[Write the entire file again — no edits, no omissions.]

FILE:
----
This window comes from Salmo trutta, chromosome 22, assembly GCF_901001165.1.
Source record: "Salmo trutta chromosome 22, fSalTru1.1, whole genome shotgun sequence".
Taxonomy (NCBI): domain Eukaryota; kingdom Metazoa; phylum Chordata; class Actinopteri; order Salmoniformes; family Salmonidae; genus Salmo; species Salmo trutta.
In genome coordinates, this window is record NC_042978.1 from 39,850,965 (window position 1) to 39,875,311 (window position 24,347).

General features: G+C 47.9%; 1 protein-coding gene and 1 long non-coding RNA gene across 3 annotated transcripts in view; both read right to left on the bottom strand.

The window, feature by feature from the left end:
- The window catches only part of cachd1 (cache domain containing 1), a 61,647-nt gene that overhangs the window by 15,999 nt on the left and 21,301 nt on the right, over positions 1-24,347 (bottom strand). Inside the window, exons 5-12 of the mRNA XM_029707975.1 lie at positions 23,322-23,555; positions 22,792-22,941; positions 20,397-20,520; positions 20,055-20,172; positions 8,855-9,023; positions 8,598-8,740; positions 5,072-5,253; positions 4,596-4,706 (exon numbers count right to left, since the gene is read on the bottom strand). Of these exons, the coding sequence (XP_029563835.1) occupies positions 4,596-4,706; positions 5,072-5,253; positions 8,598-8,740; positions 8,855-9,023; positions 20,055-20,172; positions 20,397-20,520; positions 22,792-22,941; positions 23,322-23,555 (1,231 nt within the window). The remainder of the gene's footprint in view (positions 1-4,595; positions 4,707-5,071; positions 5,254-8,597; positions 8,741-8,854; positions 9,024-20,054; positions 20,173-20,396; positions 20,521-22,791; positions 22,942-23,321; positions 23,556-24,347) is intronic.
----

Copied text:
This window comes from Salmo trutta, chromosome 22, assembly GCF_901001165.1.
Source record: "Salmo trutta chromosome 22, fSalTru1.1, whole genome shotgun sequence".
Taxonomy (NCBI): domain Eukaryota; kingdom Metazoa; phylum Chordata; class Actinopteri; order Salmoniformes; family Salmonidae; genus Salmo; species Salmo trutta.
In genome coordinates, this window is record NC_042978.1 from 39,850,965 (window position 1) to 39,875,311 (window position 24,347).

General features: G+C 47.9%; 1 protein-coding gene and 1 long non-coding RNA gene across 3 annotated transcripts in view; both read right to left on the bottom strand.

The window, feature by feature from the left end:
- The window catches only part of cachd1 (cache domain containing 1), a 61,647-nt gene that overhangs the window by 15,999 nt on the left and 21,301 nt on the right, over positions 1-24,347 (bottom strand). Inside the window, exons 5-12 of the mRNA XM_029707975.1 lie at positions 23,322-23,555; positions 22,792-22,941; positions 20,397-20,520; positions 20,055-20,172; positions 8,855-9,023; positions 8,598-8,740; positions 5,072-5,253; positions 4,596-4,706 (exon numbers count right to left, since the gene is read on the bottom strand). Of these exons, the coding sequence (XP_029563835.1) occupies positions 4,596-4,706; positions 5,072-5,253; positions 8,598-8,740; positions 8,855-9,023; positions 20,055-20,172; positions 20,397-20,520; positions 22,792-22,941; positions 23,322-23,555 (1,231 nt within the window). The remainder of the gene's footprint in view (positions 1-4,595; positions 4,707-5,071; positions 5,254-8,597; positions 8,741-8,854; positions 9,024-20,054; positions 20,173-20,396; positions 20,521-22,791; positions 22,942-23,321; positions 23,556-24,347) is intronic.